- The Washington Times - Friday, May 24, 2002

Thousands of Germans had protested President Bush's visit for days. Members of Germany's Socialist Party interrupted the president's speech to the German Bundestag by holding high a poster reading "Mr. Bush + Mr. Schroeder, Stop Your Wars." And yet, for all the angst Berliners had about Mr. Bush's visit, they were forced to heave a sigh of relief yesterday.
On NATO, Mr. Bush aptly outlined a vision for an alliance with a global reach. "Danger originating far from Europe can now strike at Europe's heart so NATO must be able and willing to act whenever threats emerge," he said. For an alliance that has felt sidelined in America's war on terrorism, and which desperately requires the ability to fight threats beyond Europe and North America, this was a needed statement. Now Mr. Bush must put legs to this proposal by setting up working groups in NATO to address the alliance's new mission and global capabilities. The measuring stick for his efforts will be witnessed in Prague, when invitations will be made to potential members to join NATO. If nations like Estonia and Slovenia know then whether they will be joining an alliance that has a mandate, for instance, in the Middle East or Central Asia, his speech will indeed have been the beginning of something historic.
America and Europe's new relationship with Russia was also redefined. Mr. Bush said Russia would be an "equal partner" with other NATO allies at the creation of the NATO-Russian Council. But at the same time, he warned Russia that the outcome of the new relationship" is not yet determined." He challenged Russia to be at peace with its neighbors and to respect the legitimate rights of minorities, a statement clearly needed in light of Russia's violent treatment of Chechens. Mr. Bush also told reporters that he was concerned about Russia contributing to arms proliferation by helping Iran build a nuclear plant. "If you arm Iran, you're liable to have the weapons pointed at you," he said. This is a message Mr. Bush will need to press during his visit with Russian President Vladimir Putin.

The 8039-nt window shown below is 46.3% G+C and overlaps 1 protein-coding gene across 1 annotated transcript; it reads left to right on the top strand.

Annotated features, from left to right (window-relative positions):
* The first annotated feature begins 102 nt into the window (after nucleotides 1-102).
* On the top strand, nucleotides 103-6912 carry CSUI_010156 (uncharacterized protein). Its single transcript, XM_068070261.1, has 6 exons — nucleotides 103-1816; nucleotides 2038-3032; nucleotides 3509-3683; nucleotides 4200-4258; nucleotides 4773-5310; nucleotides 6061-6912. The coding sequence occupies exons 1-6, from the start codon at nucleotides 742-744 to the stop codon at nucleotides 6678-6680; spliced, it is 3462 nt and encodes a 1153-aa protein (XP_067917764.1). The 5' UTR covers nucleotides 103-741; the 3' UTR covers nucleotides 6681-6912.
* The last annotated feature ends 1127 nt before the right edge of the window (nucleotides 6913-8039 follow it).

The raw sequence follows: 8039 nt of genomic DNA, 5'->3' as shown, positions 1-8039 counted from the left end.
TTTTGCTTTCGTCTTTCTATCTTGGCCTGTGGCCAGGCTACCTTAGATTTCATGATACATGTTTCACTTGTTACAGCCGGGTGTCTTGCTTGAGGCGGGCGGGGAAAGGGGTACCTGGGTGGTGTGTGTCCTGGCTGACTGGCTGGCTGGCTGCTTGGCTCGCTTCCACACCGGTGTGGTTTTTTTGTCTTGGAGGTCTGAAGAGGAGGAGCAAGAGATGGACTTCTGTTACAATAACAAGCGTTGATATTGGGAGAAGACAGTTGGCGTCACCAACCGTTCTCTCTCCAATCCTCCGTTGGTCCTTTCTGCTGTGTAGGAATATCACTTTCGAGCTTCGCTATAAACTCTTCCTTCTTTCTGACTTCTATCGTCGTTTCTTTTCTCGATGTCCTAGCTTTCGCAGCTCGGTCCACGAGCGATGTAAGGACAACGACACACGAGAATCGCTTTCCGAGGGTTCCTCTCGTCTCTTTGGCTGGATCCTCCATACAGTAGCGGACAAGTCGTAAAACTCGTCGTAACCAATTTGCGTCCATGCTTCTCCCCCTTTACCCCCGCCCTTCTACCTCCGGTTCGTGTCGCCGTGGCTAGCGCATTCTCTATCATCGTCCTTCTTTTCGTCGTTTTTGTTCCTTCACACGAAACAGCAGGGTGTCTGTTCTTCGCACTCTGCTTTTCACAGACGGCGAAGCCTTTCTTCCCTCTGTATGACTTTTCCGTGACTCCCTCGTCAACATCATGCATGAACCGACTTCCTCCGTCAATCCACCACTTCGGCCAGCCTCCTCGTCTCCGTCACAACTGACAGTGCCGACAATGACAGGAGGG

At a press conference, Mr. Bush spoke in no uncertain terms about the threat Iraq poses by its ability to deliver weapons of mass destruction. But he also gave a double message, saying that "history has called us to action" while admitting that there was no war plan on his desk for Iraq. America and Europe need clarity on how Mr. Bush proposes to fight Iraq's "threat to civilization itself." But he promised to include Germany in the decision-making process, a message that was underscored in Mr. Bush's repetitive references to the German-American partnership in his speech.
Mr. Bush actually sounded smart, and it is always hard to refuse a hand extended in friendship. The German media, which played no small role in shaping public opinion the last two years by painting Mr. Bush as a gun-toting, death-penalty loving, bloodthirsty and intellectually challenged politician, had to concede he didn't sound so bad. "Everyone was somehow satisfied" with the speech, said the liberal weekly Der Spiegel. Chancellor Gerhard Schroeder called the speech "really meaningful" and "historic." How historic will depend on the action that follows.

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